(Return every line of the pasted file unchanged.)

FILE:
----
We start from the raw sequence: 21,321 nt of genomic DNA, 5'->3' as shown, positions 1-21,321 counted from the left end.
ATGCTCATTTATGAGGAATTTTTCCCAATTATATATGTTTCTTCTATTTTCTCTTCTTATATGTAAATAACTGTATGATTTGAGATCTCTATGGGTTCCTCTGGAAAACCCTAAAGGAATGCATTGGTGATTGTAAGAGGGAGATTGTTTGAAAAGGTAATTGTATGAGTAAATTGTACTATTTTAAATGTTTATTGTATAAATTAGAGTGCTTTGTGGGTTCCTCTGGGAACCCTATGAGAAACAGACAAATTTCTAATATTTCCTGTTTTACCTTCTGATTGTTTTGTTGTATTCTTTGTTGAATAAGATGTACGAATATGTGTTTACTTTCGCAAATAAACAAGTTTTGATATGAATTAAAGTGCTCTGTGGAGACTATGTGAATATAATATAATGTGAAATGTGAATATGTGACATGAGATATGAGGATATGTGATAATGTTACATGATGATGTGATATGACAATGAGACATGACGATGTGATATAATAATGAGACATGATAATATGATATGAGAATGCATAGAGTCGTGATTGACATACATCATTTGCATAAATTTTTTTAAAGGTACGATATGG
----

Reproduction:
We start from the raw sequence: 21,321 nt of genomic DNA, 5'->3' as shown, positions 1-21,321 counted from the left end.
ATGCTCATTTATGAGGAATTTTTCCCAATTATATATGTTTCTTCTATTTTCTCTTCTTATATGTAAATAACTGTATGATTTGAGATCTCTATGGGTTCCTCTGGAAAACCCTAAAGGAATGCATTGGTGATTGTAAGAGGGAGATTGTTTGAAAAGGTAATTGTATGAGTAAATTGTACTATTTTAAATGTTTATTGTATAAATTAGAGTGCTTTGTGGGTTCCTCTGGGAACCCTATGAGAAACAGACAAATTTCTAATATTTCCTGTTTTACCTTCTGATTGTTTTGTTGTATTCTTTGTTGAATAAGATGTACGAATATGTGTTTACTTTCGCAAATAAACAAGTTTTGATATGAATTAAAGTGCTCTGTGGAGACTATGTGAATATAATATAATGTGAAATGTGAATATGTGACATGAGATATGAGGATATGTGATAATGTTACATGATGATGTGATATGACAATGAGACATGACGATGTGATATAATAATGAGACATGATAATATGATATGAGAATGCATAGAGTCGTGATTGACATACATCATTTGCATAAATTTTTTTAAAGGTACGATATGG